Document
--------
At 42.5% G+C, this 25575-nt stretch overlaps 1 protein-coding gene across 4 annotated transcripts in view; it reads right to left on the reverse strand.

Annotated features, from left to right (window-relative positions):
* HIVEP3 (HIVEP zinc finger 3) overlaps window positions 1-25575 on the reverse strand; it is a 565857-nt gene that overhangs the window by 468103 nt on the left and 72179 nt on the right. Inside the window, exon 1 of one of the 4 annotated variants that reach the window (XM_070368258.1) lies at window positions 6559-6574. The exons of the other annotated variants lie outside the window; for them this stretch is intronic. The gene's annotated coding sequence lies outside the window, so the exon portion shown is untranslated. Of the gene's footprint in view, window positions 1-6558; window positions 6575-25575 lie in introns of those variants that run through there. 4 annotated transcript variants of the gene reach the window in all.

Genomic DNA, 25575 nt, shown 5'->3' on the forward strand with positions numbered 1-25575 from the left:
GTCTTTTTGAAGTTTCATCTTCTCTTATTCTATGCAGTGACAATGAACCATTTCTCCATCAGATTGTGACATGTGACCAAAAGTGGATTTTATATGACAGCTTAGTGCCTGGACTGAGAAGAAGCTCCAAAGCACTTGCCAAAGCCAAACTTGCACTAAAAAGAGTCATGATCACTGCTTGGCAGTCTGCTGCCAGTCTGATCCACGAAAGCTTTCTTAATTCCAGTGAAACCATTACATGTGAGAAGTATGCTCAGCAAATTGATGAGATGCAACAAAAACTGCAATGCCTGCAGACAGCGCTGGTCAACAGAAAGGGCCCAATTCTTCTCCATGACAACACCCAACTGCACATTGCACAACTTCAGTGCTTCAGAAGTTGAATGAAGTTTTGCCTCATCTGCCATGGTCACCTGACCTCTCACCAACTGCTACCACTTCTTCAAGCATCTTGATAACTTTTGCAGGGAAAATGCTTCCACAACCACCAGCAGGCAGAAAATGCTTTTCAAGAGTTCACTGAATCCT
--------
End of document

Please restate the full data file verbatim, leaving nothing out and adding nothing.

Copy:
At 42.5% G+C, this 25575-nt stretch overlaps 1 protein-coding gene across 4 annotated transcripts in view; it reads right to left on the reverse strand.

Annotated features, from left to right (window-relative positions):
* HIVEP3 (HIVEP zinc finger 3) overlaps window positions 1-25575 on the reverse strand; it is a 565857-nt gene that overhangs the window by 468103 nt on the left and 72179 nt on the right. Inside the window, exon 1 of one of the 4 annotated variants that reach the window (XM_070368258.1) lies at window positions 6559-6574. The exons of the other annotated variants lie outside the window; for them this stretch is intronic. The gene's annotated coding sequence lies outside the window, so the exon portion shown is untranslated. Of the gene's footprint in view, window positions 1-6558; window positions 6575-25575 lie in introns of those variants that run through there. 4 annotated transcript variants of the gene reach the window in all.

Genomic DNA, 25575 nt, shown 5'->3' on the forward strand with positions numbered 1-25575 from the left:
GTCTTTTTGAAGTTTCATCTTCTCTTATTCTATGCAGTGACAATGAACCATTTCTCCATCAGATTGTGACATGTGACCAAAAGTGGATTTTATATGACAGCTTAGTGCCTGGACTGAGAAGAAGCTCCAAAGCACTTGCCAAAGCCAAACTTGCACTAAAAAGAGTCATGATCACTGCTTGGCAGTCTGCTGCCAGTCTGATCCACGAAAGCTTTCTTAATTCCAGTGAAACCATTACATGTGAGAAGTATGCTCAGCAAATTGATGAGATGCAACAAAAACTGCAATGCCTGCAGACAGCGCTGGTCAACAGAAAGGGCCCAATTCTTCTCCATGACAACACCCAACTGCACATTGCACAACTTCAGTGCTTCAGAAGTTGAATGAAGTTTTGCCTCATCTGCCATGGTCACCTGACCTCTCACCAACTGCTACCACTTCTTCAAGCATCTTGATAACTTTTGCAGGGAAAATGCTTCCACAACCACCAGCAGGCAGAAAATGCTTTTCAAGAGTTCACTGAATCCT